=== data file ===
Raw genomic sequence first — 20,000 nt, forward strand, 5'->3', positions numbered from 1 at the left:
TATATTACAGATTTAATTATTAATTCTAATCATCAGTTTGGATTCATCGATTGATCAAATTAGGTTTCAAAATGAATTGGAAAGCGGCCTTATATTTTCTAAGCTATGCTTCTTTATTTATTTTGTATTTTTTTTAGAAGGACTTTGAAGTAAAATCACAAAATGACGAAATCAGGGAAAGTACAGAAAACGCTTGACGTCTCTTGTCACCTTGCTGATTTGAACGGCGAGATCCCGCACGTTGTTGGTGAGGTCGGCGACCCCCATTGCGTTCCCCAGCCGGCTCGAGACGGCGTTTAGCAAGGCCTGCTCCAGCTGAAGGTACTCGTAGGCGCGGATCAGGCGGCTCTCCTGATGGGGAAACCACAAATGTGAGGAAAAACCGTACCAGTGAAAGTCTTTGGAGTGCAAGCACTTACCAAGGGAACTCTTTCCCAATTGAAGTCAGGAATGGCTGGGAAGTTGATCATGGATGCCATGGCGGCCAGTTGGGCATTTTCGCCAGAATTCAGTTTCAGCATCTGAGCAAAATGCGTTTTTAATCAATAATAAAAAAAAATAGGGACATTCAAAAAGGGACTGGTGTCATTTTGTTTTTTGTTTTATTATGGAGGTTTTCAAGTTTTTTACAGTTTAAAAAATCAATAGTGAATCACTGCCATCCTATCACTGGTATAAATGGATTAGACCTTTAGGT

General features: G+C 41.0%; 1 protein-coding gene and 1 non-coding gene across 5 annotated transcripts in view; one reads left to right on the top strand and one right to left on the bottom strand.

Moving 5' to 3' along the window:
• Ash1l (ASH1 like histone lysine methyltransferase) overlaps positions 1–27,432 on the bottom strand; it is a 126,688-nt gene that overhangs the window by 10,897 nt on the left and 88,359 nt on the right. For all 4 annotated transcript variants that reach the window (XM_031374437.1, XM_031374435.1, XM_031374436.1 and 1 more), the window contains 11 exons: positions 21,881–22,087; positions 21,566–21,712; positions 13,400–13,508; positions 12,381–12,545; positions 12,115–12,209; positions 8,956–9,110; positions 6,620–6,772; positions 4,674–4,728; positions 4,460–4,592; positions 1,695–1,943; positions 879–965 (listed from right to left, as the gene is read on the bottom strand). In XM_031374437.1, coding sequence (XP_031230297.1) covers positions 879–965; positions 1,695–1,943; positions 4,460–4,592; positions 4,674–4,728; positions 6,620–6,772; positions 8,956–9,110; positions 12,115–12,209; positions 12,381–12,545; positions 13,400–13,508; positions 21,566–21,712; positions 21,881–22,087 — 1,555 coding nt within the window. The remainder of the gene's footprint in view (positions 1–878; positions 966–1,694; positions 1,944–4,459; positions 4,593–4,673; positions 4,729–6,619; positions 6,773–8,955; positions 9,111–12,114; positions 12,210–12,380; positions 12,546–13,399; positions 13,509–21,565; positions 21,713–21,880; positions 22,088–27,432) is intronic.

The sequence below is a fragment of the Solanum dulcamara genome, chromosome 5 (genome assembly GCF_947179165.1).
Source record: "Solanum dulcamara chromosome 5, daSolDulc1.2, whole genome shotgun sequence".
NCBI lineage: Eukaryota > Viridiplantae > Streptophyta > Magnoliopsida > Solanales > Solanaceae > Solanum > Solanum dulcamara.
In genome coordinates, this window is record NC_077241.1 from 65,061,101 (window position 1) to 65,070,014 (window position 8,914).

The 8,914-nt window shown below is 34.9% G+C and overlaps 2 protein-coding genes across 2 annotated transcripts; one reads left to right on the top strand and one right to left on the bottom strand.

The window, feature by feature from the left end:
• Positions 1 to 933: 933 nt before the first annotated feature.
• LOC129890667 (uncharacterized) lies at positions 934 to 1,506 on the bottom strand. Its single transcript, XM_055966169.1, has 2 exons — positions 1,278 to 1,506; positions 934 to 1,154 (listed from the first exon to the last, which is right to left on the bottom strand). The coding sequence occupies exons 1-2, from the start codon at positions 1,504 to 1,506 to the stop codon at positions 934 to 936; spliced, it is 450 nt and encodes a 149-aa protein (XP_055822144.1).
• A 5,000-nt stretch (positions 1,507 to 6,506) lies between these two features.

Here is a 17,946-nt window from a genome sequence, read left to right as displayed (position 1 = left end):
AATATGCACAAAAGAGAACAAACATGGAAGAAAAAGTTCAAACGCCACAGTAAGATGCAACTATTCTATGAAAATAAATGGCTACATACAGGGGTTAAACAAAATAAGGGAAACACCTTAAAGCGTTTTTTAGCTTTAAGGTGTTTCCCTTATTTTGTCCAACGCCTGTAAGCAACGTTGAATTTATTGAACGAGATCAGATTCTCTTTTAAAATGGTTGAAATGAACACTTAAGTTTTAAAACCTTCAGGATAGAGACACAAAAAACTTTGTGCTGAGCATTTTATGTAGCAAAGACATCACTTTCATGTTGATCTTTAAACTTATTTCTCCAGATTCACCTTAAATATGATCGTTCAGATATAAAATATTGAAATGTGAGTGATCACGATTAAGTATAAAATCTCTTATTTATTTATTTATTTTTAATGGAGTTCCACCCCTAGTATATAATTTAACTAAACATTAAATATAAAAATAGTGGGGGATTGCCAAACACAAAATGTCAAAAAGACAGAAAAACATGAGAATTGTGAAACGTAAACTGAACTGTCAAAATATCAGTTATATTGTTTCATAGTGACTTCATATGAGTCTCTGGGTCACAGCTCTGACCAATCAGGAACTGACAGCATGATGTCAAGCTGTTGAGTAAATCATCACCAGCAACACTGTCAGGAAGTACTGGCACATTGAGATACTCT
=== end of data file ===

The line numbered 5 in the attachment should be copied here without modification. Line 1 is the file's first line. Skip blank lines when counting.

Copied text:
• Ash1l (ASH1 like histone lysine methyltransferase) overlaps positions 1–27,432 on the bottom strand; it is a 126,688-nt gene that overhangs the window by 10,897 nt on the left and 88,359 nt on the right. For all 4 annotated transcript variants that reach the window (XM_031374437.1, XM_031374435.1, XM_031374436.1 and 1 more), the window contains 11 exons: positions 21,881–22,087; positions 21,566–21,712; positions 13,400–13,508; positions 12,381–12,545; positions 12,115–12,209; positions 8,956–9,110; positions 6,620–6,772; positions 4,674–4,728; positions 4,460–4,592; positions 1,695–1,943; positions 879–965 (listed from right to left, as the gene is read on the bottom strand). In XM_031374437.1, coding sequence (XP_031230297.1) covers positions 879–965; positions 1,695–1,943; positions 4,460–4,592; positions 4,674–4,728; positions 6,620–6,772; positions 8,956–9,110; positions 12,115–12,209; positions 12,381–12,545; positions 13,400–13,508; positions 21,566–21,712; positions 21,881–22,087 — 1,555 coding nt within the window. The remainder of the gene's footprint in view (positions 1–878; positions 966–1,694; positions 1,944–4,459; positions 4,593–4,673; positions 4,729–6,619; positions 6,773–8,955; positions 9,111–12,114; positions 12,210–12,380; positions 12,546–13,399; positions 13,509–21,565; positions 21,713–21,880; positions 22,088–27,432) is intronic.